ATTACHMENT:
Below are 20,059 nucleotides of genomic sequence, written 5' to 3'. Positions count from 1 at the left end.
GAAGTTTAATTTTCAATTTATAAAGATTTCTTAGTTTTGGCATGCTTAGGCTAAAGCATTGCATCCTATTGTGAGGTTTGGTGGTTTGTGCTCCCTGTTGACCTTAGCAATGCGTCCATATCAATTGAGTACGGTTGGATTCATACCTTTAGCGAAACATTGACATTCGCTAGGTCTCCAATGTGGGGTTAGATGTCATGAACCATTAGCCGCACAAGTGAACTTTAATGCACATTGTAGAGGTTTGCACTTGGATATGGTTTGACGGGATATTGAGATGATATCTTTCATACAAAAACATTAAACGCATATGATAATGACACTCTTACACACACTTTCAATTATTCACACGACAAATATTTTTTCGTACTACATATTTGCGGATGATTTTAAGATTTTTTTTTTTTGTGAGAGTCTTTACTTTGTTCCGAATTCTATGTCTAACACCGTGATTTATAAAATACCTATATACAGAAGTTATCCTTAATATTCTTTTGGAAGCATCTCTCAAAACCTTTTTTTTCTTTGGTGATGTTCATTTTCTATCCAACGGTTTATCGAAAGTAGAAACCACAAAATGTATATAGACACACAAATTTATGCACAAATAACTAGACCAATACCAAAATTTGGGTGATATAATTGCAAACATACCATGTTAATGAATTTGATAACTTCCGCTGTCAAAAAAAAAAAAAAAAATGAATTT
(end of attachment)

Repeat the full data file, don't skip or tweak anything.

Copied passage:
Below are 20,059 nucleotides of genomic sequence, written 5' to 3'. Positions count from 1 at the left end.
GAAGTTTAATTTTCAATTTATAAAGATTTCTTAGTTTTGGCATGCTTAGGCTAAAGCATTGCATCCTATTGTGAGGTTTGGTGGTTTGTGCTCCCTGTTGACCTTAGCAATGCGTCCATATCAATTGAGTACGGTTGGATTCATACCTTTAGCGAAACATTGACATTCGCTAGGTCTCCAATGTGGGGTTAGATGTCATGAACCATTAGCCGCACAAGTGAACTTTAATGCACATTGTAGAGGTTTGCACTTGGATATGGTTTGACGGGATATTGAGATGATATCTTTCATACAAAAACATTAAACGCATATGATAATGACACTCTTACACACACTTTCAATTATTCACACGACAAATATTTTTTCGTACTACATATTTGCGGATGATTTTAAGATTTTTTTTTTTTGTGAGAGTCTTTACTTTGTTCCGAATTCTATGTCTAACACCGTGATTTATAAAATACCTATATACAGAAGTTATCCTTAATATTCTTTTGGAAGCATCTCTCAAAACCTTTTTTTTCTTTGGTGATGTTCATTTTCTATCCAACGGTTTATCGAAAGTAGAAACCACAAAATGTATATAGACACACAAATTTATGCACAAATAACTAGACCAATACCAAAATTTGGGTGATATAATTGCAAACATACCATGTTAATGAATTTGATAACTTCCGCTGTCAAAAAAAAAAAAAAAAATGAATTT